Games have historically been able to track every single action that a player makes. A game would automatically know that this particular player is on Level three, she has picked up these four items, learned these three skills, talked to these six characters, but not those other three characters, and because of that, this door does not open for the player.

A game remembers everything you have done and customizes your experience based on that. In real-life, most of your “data” is not recorded, and so it is hard to craft a optimized lifestyle. The trend with wearable tech and quantified self finally allows us to track more of our own behavior on a daily basis. Of course, even companies that claim they wield the power of Big Data don’t yet compare to the level of customization that gamers take for granted. Many still stick to generalized demographics and non-actionable reports, instead of creating a unique experience for each user in real-time33.

Lifestyle Gamification branches into a few sectors such as Career Gamification, Health Gamification, Productivity Gamification, and Education Gamification. It can be utilized to gamify big picture activities such as accomplishing your life goals, or very tactical activities such as using a dice to determine how you should reward yourself (which is derived from Core Drive 7: Unpredictability & Curiosity).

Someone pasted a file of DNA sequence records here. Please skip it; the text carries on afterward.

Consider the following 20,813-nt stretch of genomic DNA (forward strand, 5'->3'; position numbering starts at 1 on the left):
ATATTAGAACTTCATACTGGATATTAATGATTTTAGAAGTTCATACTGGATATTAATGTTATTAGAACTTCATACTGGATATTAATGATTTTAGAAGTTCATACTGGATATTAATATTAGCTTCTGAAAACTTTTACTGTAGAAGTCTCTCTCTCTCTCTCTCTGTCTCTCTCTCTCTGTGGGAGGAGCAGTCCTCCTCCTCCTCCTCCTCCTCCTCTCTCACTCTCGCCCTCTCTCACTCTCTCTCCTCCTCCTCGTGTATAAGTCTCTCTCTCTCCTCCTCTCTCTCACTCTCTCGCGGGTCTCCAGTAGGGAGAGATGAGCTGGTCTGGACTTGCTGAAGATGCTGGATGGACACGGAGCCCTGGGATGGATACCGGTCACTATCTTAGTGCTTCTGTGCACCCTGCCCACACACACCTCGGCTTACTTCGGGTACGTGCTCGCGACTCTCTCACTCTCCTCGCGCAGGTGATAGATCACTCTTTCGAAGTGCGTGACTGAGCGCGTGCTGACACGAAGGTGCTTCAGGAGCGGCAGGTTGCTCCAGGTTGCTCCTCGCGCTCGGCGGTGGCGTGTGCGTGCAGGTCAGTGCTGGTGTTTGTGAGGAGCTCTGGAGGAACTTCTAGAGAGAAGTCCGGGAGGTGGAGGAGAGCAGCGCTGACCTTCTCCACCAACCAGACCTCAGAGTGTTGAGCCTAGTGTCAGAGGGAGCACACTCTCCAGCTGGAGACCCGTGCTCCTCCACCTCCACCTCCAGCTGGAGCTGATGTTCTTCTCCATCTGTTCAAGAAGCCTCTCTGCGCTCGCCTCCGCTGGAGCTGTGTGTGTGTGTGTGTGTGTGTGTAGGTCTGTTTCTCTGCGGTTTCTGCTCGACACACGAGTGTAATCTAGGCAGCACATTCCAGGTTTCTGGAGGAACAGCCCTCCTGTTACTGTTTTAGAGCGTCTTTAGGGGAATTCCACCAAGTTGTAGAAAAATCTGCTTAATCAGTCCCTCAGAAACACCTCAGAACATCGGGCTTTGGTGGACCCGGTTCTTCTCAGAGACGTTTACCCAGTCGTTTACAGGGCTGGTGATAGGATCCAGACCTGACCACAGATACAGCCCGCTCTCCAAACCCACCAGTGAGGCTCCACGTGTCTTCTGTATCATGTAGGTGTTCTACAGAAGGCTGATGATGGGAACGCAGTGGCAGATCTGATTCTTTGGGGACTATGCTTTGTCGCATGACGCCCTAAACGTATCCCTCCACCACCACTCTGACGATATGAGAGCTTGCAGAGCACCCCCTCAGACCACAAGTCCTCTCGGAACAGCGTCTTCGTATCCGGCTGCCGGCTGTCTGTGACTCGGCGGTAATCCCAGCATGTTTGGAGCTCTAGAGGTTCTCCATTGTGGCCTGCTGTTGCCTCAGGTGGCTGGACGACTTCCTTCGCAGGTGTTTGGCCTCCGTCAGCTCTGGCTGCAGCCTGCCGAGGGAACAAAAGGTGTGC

Since Lifestyle Gamification fundamentally changed my life, I am extremely passionate about how it can help people achieve their dreams through 1. Finding their game, 2. Analyzing their initial stats 3. Formulating their skill trees, 4. Connecting with allies, 5. Finding the right quests, and 6. Beating the game. Since this is a huge topic that warrants its own book, I won’t be spending time in this book covering the topic in detail.

So far we have laid out a wide net that covers many terms, concepts, Core Drives, Experience Phases, natures of motivation, and implementations of design. Don’t feel intimidated. For the next few chapters, we begin to dive deeper into all the things we already talked about, which will allow you to have an even better grasp of the foundation of the Octalysis Framework.